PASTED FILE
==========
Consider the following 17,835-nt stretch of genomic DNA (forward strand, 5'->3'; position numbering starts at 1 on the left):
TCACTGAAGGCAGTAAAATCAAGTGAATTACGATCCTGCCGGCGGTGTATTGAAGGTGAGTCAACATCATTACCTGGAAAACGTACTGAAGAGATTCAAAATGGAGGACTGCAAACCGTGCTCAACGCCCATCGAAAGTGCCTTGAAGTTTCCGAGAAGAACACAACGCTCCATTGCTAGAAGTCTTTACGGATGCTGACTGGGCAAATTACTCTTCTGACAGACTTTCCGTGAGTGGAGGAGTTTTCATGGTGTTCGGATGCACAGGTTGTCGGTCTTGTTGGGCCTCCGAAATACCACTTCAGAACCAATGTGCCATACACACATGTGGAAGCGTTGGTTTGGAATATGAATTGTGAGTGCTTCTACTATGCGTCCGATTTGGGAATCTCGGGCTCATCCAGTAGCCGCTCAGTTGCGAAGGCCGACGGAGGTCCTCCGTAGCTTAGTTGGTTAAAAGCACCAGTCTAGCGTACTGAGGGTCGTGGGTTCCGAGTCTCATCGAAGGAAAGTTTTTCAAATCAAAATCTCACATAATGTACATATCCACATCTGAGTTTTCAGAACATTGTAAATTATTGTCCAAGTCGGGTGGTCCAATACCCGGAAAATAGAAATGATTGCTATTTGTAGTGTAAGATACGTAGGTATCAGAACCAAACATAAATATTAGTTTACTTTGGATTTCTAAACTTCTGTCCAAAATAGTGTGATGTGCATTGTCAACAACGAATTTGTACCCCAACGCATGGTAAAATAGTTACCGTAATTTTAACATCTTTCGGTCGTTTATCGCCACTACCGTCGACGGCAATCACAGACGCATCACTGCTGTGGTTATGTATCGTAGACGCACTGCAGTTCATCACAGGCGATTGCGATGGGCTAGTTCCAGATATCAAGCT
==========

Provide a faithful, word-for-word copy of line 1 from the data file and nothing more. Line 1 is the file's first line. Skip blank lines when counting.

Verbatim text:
Consider the following 17,835-nt stretch of genomic DNA (forward strand, 5'->3'; position numbering starts at 1 on the left):